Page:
- - Friday, July 11, 2014


The founding father of Bangladesh, Sheikh Mujibur Rahman, was known as the poet of politics. A leader in the country’s bloody struggle for independence from an oppressive Pakistan in 1971, “Mujib,” as he was known, outlasted an occupying Pakistani military force and survived nine brutal months in a Pakistani prison.

Yet only four years after he became prime minister of Bangladesh and was honored with the title “Father of the Nation,” he was assassinated by members of his own military during a coup.

One of those assassins has managed to escape justice all these years by living here in the U.S. He applied for asylum in San Francisco in 1996 and has moved around the country since, spending time in Los Angeles, suburban Chicago and elsewhere. It’s time to send him home to answer for his crime.

His name is Rashed Chowdhury. He was one of 12 young military officers who broke into Bangladesh’s presidential residence on August 15, 1975, and gunned down Mujib, members of his family and staff, including children and pregnant women. Only two of Mujib’s daughters, who were overseas at the time, escaped alive. One of them, Sheikh Hasima, is now the prime minister of Bangladesh.

Chowdhury has eluded justice for too long. He has, in fact, confessed to his role in the assassination while living a life of freedom and comfort here in the U.S. It is time that the U.S. to hand over Chowdhury to Bangladesh.

After the slaughter, Chowdhury and the other officers involved were rewarded with high positions in the new military regime. Perversely, they represented Bangladesh as envoys and defended their actions to foreign dignitaries and the media. One of his co-conspirators was elected to the parliament and even ran for president. The regime instituted an Indemnity Act that guaranteed the killers’ safety for more than two decades until the law was overturned by a democratically elected government in 1996.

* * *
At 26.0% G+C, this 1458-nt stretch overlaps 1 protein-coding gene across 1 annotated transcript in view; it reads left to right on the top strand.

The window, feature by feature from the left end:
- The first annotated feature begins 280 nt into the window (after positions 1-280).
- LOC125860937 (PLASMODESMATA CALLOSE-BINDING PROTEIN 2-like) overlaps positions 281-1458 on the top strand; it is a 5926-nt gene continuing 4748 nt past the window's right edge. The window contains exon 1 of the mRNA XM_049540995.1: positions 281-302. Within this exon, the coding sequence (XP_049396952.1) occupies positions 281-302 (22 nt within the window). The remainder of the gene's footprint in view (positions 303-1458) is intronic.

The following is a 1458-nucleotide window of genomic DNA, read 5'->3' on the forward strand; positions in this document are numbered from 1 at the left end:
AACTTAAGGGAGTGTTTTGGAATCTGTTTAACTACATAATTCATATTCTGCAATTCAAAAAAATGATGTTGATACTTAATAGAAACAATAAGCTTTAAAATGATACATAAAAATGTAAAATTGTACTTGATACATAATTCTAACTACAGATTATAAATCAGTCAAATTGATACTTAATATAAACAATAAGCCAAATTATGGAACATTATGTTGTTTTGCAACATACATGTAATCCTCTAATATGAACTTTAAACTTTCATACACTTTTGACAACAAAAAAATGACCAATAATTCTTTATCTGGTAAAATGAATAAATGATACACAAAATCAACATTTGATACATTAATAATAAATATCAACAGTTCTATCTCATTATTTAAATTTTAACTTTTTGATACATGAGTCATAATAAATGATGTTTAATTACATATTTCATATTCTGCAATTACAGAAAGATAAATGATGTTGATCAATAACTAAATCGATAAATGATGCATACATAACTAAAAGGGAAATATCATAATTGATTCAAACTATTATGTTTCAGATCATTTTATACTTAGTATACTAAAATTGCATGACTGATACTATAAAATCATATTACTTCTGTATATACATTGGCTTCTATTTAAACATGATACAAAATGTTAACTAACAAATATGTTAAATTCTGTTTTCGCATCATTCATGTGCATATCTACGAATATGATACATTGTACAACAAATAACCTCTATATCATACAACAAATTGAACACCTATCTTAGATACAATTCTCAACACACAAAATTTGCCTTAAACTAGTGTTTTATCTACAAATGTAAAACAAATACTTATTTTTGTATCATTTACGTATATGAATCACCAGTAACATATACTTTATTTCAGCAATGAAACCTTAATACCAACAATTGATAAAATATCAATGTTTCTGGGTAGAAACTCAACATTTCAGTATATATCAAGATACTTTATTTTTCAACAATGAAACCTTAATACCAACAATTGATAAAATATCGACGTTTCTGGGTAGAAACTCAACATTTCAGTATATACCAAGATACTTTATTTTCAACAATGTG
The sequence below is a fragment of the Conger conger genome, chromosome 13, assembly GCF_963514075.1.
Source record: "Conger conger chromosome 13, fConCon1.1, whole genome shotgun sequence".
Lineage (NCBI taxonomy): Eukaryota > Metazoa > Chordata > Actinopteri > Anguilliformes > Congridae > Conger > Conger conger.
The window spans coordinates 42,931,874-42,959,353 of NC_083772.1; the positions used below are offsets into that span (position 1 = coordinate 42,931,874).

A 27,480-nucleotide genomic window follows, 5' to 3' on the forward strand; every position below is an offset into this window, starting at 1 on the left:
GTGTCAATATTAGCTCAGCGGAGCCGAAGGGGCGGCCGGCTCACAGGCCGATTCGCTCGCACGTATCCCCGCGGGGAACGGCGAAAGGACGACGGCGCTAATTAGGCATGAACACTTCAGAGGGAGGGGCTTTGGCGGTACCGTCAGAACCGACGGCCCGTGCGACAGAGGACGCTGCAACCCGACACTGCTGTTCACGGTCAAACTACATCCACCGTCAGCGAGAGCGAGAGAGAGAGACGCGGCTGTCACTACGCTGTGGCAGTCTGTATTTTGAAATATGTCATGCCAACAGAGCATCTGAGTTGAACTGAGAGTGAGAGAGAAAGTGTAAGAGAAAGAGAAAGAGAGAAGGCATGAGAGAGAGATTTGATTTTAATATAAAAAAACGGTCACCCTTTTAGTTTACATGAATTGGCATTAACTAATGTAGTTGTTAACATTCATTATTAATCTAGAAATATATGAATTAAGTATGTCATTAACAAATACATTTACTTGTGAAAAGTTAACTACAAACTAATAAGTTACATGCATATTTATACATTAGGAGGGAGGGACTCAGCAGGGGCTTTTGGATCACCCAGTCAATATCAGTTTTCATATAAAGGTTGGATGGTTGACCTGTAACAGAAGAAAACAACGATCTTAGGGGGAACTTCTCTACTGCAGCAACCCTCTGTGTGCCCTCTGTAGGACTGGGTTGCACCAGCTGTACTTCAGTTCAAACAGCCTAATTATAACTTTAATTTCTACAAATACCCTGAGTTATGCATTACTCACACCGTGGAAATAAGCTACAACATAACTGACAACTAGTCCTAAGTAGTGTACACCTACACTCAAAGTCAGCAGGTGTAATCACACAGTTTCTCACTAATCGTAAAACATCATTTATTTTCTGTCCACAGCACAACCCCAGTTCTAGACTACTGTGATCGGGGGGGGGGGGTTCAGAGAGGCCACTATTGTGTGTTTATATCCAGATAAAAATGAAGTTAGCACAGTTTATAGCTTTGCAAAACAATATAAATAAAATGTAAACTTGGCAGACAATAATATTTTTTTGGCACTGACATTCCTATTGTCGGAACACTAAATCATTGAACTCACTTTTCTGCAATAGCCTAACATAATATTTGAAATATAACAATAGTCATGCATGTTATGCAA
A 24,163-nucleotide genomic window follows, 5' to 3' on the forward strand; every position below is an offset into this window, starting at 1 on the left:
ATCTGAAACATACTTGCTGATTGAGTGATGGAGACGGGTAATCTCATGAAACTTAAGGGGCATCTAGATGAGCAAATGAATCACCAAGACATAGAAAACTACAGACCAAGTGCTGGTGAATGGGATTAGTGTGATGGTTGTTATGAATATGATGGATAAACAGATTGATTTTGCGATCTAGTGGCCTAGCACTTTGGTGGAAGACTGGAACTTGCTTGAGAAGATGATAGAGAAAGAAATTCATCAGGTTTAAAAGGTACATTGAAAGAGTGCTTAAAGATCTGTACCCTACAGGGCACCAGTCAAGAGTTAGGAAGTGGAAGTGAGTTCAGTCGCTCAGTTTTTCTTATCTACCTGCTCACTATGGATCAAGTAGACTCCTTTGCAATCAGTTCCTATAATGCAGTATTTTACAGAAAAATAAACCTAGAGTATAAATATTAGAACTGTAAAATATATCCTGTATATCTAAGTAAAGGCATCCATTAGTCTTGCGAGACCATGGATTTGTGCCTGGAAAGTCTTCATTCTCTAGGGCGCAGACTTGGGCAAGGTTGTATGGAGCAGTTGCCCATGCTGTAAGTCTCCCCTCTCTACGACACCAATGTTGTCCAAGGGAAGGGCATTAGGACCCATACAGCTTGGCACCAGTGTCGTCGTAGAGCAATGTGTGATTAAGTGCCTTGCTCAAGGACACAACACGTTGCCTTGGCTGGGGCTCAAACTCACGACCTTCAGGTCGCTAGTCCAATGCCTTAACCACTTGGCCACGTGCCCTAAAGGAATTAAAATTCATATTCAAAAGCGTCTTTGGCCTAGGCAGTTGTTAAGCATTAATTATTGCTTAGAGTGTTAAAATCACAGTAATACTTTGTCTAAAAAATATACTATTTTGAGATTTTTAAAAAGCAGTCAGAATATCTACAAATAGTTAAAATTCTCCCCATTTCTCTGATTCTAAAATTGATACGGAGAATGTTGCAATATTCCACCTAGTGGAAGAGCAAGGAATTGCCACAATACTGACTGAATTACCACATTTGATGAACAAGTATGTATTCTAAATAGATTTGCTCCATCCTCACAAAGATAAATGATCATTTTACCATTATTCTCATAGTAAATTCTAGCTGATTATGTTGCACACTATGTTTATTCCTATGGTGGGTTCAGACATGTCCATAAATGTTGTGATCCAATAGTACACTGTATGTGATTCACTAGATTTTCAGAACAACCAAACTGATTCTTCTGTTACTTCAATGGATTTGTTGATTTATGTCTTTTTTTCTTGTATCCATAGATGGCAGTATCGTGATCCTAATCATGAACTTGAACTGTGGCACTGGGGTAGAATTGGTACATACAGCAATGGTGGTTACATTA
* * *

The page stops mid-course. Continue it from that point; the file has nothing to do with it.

Thus exposed, the killers fled. Four didn’t make it out of Bangladesh, were tried and hanged in 2010. One killer died abroad and six are still on the run.

Two of the seven fugitives entered the U.S. on visitor visas: Chowdhury was one of them.  The other, Mohiuddin Ahmed, was handed over to the Bangladesh authorities in 2007 after a U.S. court rejected his plea to live in the U.S. permanently. He was hanged along with the other four in 2010. It’s now time for the U.S. to respond to Bangladesh’s repeated pleas to return Chowdhury.

Several years have passed since the U.S. Board of Immigration Appeals affirmed the initial grant of asylum to Chowdhury and his family. The Department of Homeland Security was ordered to complete his background checks. Because immigration related information is not publicly available, it is difficult to know Chowdhury’s current visa status.

Yet the U.S. has no compelling reason to prevent extradition of Chowdhury to Bangladesh. He has been tried in absentia in Bangladesh and found guilty. He has confessed. Because of his terrorist activities, including assassination, he should be considered ineligible for asylum here. He failed to disclose his criminal past during his asylum process, which disqualifies him from obtaining permanent safe haven in the U.S., according to the law.

The U.S. has every reason to hand him over to Bangladesh. Rep. Peter King (R-N.Y.), chairman of the House Sub-Committee on Counterterrorism and Intelligence, understands that Bangladesh is an important strategic partner of the U.S. in the fight against terrorism in Southeast Asia. He has vocally backed the extradition of Chowdhury.

But still the U.S. has failed to do the right thing. Bangladesh has long looked to the U.S. as the world’s leading advocate for human rights and justice. The U.S.’s commitment, enlightened leadership and initiatives have paved the way for bringing notorious criminals to justice.

The U.S. needs to send the message that foreign criminals and terrorists cannot use the land of freedom as their safe haven. It turned over assassin Mohiuddin Ahmed. Now, it’s Chowdhury’s turn.

 Akramul Qader is the immediate past Bangladesh ambassador to the U.S.


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